Hi, I’m Chris

I’m a psychotherapist, educator, and consultant who helps people and organizations find their way.

While my professional life has been anything but typical, it has brought me here interacting with you.

Let’s see where that leads!

My career in interpersonal relations didn’t begin in a psychology classroom. Oddly enough, it began in a music classroom. Entering college, I was singularly focused on becoming a successful conductor and music professor. I studied, practiced, and sacrificed, and eventually reached my goal.

Chris Neal Conducting

After “cutting my teeth” as a young high school band director, I went on to earn a doctoral degree in conducting. I became a tenured university faculty member, performing by invitation on national and international stages. I prepared my students for professional careers as conductors, teachers, symphony musicians, and even Grammy-winning recording artists.

I was at the top of my game, and my phone rang every year with offers for guest conducting gigs and more prestigious jobs. I had arrived!

But I was unhappy.

How was this possible when I was doing everything I’d ever dreamed of?

What followed was a circuitous path that led me to leave my tenured faculty position, make big personal and professional changes, and begin studying at the professional counseling program at Southern Nazarene University. I received amazing support and encouragement and received training in Psychodynamic and Relational psychotherapy from some remarkable experts in the field. I also learned excellent techniques in Cognitive Behavioral, Family Systems, and career counseling approaches as part of the comprehensive education every therapist needs.

And I got my own therapy.

In the therapy process, I learned what acceptance feels like. I learned how to know my own worth and maintain meaningful boundaries in my relationships. I also learned that while I was a successful musician, I had other gifts and aspirations that needed to be explored. While I had become a successful musician before, I was now finding my authentic voice.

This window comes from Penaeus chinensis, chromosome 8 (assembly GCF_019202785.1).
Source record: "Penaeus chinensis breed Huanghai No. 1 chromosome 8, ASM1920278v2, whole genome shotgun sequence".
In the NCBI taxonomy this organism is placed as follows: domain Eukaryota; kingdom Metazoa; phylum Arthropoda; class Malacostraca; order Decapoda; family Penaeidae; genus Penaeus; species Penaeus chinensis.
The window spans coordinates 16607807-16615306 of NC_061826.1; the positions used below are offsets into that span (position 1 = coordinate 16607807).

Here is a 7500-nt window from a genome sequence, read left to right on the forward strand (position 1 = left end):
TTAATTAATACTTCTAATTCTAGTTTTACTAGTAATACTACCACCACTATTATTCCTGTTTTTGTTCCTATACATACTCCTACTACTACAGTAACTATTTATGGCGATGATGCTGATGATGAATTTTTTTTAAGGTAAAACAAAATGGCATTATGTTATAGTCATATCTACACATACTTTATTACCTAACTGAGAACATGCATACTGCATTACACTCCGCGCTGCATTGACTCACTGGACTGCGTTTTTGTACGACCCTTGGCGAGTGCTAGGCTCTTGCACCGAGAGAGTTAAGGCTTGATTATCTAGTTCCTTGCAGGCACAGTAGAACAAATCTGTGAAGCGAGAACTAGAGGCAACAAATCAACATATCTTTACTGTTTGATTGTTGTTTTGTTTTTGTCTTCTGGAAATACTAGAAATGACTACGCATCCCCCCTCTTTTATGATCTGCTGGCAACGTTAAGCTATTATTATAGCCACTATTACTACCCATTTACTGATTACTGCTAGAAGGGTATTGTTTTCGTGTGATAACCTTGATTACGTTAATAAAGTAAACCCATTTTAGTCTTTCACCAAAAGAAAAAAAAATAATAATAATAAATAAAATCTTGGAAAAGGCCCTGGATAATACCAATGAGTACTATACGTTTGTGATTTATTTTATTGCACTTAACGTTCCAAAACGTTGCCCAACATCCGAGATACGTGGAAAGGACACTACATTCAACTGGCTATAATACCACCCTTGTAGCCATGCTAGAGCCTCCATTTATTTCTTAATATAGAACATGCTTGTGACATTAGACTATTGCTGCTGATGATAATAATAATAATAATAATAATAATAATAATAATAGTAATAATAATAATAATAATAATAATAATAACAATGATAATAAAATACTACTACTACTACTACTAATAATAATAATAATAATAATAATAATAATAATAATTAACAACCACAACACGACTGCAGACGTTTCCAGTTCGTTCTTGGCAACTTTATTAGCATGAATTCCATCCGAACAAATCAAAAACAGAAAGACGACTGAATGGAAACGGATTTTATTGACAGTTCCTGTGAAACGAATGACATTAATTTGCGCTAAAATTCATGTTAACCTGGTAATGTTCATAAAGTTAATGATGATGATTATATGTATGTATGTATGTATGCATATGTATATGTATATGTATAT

As I began working in the counseling profession, I became drawn to the deep connections between mind, body, spirit, and the relationships in our lives. I began to understand how they are connected and how Mindfulness techniques can help us live in the here-and-now with acceptance and compassion. I discovered the incredible power of Mindfulness meditation, and learned to have compassion for myself and my own journey.

I learned that my struggles don’t need to be compared to others’ to be valid. Nobody’s do. We all have our own walk, and recognizing the struggles we’ve had doesn’t make us weak or self-indulgent. It makes us open, authentic, and strong.

This is the work I do with others.

  • We recognize that emotions live in the body as fully as they live in our hearts and minds, and sometimes this gives us the chance to do important work for ourselves.

  • We recognize the powerful impact of self-compassion, and that developing empathy and compassion (because those are skills we can develop) gives us power over our insecurities and anxieties.

  • We learn that EMPATHY is at the heart of all successful relationships. The better we become at empathy, the better we are in our relationships at home and work.
  • We learn how to say what we need from Others, and say it in ways people can hear and honor. Similarly, we learn to hear the needs of the Other so we can meet those needs with authenticity and compassion.
  • We come to understand that we all deserve a seat at the table. We don’t have to make ourselves smaller to accommodate others. We can be our FULL selves and appreciate that in others.

Whether I’m working in a psychotherapy context with an individual, helping a couple in crisis, or teaching an organization to live up to its potential, there are common threads.

What I’ve learned is that my true path is helping others learn build relationships, with themselves and each other. For a while, that happened from the conductor’s podium, but now it happens in a more directly interpersonal context. Whether I’m sitting face-to-face with someone or speaking to a room of hundreds (or more), the path now is to support, encourage, and teach on matters of self-fulfillment and interpersonal relations.

Does it seem like I may have something to offer you?

If so, I hope you’ll contact me to discuss ways I can serve you and your community.